Balmoral Knit Along: Day 3

Balmoral Knit Along: Day 3

Balmoral Knit Along: Day 3

Hello Knitters! KnitDocDonna here for Day 3 and the Finale of the Balmoral Scarf Knit Along. Today we are going to block and the weave in our ends. Kudos to each of you! You have now mastered 3 new techniques (Faux Cables, Selvedge Cord Edging, the Berry Pattern Stitch)  that you can add to your knitters repetoire and we are just about to add a 4th technique, Wet Blocking!

Blocking: Why Block a Knitted Project?
First and foremost, blocking matters. In my mind, not blocking is the same as not frosting the birthday cake (and who lets you get away with that?).  Sure, you've made some effort but haven't gone all in. So, let's go all in and block! You won't be sorry.

Benefits of Blocking - It allows you to:

  • Set the final shape of the garment
  • Adjust the dimensions (longer, wider or both)
  • Even out the majority of imperfections
  • Give the fiber the opportunity to bloom and stitches to plump
  • Open up lace motifs

Types of Blocking  

  • Wet Blocking - full water immersion, shape, lay flat to dry
  • Modified Wet Blocking - spritzing until very damp, shape, lay flat to dry
  • Steam - light blocking on either a hanger or dress form

For Balmoral we are going to choose the Wet Block method.


Here's What You Will Need:

  • Bowl or vessel (sink, tub, etc.)
  • Soak Wool Wash
  • 3 Absorbent towels ( or 1 towel if using a Blocking Board )
  • Tape Measure 
  • Blocking Board (optional)
  • T-pins (optional)
I use a plastic tub with handles I picked up somewhere along the way. Choose your own vessel and then keep it only for blocking, the same for your towels.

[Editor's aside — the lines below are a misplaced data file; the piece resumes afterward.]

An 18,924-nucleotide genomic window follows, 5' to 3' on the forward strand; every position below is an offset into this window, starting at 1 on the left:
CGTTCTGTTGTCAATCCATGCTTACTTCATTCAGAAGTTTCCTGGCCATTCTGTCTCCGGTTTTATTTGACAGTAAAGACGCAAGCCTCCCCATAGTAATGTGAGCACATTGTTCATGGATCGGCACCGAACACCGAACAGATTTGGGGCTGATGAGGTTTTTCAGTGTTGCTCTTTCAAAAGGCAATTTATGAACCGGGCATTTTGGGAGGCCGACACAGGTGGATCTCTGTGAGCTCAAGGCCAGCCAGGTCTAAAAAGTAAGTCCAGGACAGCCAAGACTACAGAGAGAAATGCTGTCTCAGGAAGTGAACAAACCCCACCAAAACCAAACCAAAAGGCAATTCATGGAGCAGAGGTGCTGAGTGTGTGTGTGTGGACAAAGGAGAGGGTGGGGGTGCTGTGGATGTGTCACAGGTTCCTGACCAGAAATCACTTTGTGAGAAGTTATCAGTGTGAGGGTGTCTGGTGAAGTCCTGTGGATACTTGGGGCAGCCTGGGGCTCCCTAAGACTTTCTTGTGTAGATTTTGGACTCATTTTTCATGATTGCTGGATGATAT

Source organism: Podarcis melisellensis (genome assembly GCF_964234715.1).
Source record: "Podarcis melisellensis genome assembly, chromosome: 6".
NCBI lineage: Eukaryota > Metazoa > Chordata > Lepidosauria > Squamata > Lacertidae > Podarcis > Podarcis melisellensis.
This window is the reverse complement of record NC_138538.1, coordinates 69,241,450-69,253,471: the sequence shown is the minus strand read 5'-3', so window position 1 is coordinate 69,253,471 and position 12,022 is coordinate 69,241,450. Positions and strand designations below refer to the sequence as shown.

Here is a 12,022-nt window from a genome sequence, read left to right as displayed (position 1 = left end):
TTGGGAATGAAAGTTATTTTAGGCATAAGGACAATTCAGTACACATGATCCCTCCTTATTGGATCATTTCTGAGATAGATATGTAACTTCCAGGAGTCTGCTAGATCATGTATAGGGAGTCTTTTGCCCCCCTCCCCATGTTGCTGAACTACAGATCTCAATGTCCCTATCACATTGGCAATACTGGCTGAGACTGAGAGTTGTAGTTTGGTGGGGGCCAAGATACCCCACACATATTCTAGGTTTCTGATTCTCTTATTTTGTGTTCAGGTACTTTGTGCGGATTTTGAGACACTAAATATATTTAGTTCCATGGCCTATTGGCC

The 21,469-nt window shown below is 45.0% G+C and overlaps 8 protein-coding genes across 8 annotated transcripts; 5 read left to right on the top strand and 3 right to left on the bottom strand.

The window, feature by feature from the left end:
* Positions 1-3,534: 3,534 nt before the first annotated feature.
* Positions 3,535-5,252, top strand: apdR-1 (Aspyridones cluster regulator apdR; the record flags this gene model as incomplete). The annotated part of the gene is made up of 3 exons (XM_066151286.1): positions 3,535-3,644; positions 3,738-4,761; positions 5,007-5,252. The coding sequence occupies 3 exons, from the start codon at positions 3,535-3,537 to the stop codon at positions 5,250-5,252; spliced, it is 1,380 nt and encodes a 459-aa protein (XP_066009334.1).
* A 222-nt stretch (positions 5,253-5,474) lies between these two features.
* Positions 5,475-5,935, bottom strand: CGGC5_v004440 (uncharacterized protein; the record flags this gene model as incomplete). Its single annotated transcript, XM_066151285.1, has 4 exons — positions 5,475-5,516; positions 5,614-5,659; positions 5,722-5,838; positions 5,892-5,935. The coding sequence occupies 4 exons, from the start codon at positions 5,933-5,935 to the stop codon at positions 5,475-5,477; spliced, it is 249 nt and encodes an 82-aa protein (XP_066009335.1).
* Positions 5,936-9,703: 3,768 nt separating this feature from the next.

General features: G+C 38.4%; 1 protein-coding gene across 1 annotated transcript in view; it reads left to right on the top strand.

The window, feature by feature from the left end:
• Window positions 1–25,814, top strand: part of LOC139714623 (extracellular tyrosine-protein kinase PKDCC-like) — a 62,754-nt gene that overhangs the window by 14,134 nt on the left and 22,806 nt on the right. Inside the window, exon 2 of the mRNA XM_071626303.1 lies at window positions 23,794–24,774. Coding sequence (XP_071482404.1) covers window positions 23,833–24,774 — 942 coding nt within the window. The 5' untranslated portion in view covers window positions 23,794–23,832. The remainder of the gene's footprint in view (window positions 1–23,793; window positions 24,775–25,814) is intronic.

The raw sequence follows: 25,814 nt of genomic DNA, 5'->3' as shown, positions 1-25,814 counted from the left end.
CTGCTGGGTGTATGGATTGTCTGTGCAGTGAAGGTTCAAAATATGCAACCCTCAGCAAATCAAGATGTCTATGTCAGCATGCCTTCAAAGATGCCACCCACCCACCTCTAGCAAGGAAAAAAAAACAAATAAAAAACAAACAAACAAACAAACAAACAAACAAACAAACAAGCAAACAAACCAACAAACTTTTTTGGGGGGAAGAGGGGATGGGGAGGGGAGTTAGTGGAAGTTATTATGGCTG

— Knitting Doctor Tip

How to Wet Block

  1. Place your Balmoral in the bowl, add a drop or two of a good no-rinse wool wash (I like SOAK) and add COOL  water. Note: Temperature matters in blocking! Hot, but even lukewarm water can felt your fiber, especially if you swish or agitate your project too much. Steer clear and stay COOL.
  2. Swish and press down once or twice gently to release any air.
  3. Allow Balmoral to soak in the bath for 15 minutes, no more.
  4. Drain the water. 
  5. Lay your scarf out carefully on the long side of the towel.   If you have an exceptionally long piece (and we do), you can fold your project in half for this step).
  6. Fold the towel over in thirds.
  7. Now roll up, pressing as you roll to absorb as much water as possible.  This part of the process is very much like rolling a jelly roll!
  8. Unroll the towel and lay the scarf flat on either fresh towels (2) or a blocking board.
Woolite, dishwashing detergent or baby shampoo have the potential to alter the color of some hand dyes. If using them watch your project like a hawk for any color bleed and you will definitely need to rinse!
— Knitting Doctor Tip

The Shaping Process

This part of the blocking process is where we get to control the dimensions of our finished garment and it's actually fun.

How to Shape and Block Your Project

  1. Center the scarf on the half way point of the long side of the towel or blocking boards.   Place your hands palm down side by side on the center of the scarf and slide your hands towards the ends extending the length.  
  2. Measure the end cable  panels to make sure they are the same length at each end and pin.
  3. Use your hands to gently expand the width.  The motion is very similar to pressing out dough!
  4. Measure the width at several locations and when satisfied with a uniform width, insert pins evenly along the edges and leave to dry.
Donna Pelzar, aka the Knitting Doctor, sporting my completed Balmoral Scarf

Donna Pelzar, aka the Knitting Doctor, sporting my completed Balmoral Scarf

We'll wait about 24 hours and when Balmoral is totally dry for our final step.

Weaving in the Yarn Ends
Here's our final task, thread a finishing needle and weave those yarn ends.
Balmoral is now ready to wear and be admired!

If you like the shawl pins I've been showing throughout the knit along, you can get them here.

Thank you so much for joining me on this knitting journey and I hope that you learned a trick or two along the way!

How Do I Follow Along

All of the posts will be on the here on the NobleKnits Blog. Add a bookmark! Join the KAL group on Ravelry. Be sure to follow nobleknits on InstagramTwitterTumblr, and Facebook. Use the hashtag #BalmoralKAL to follow the knit along or post pictures of your progress.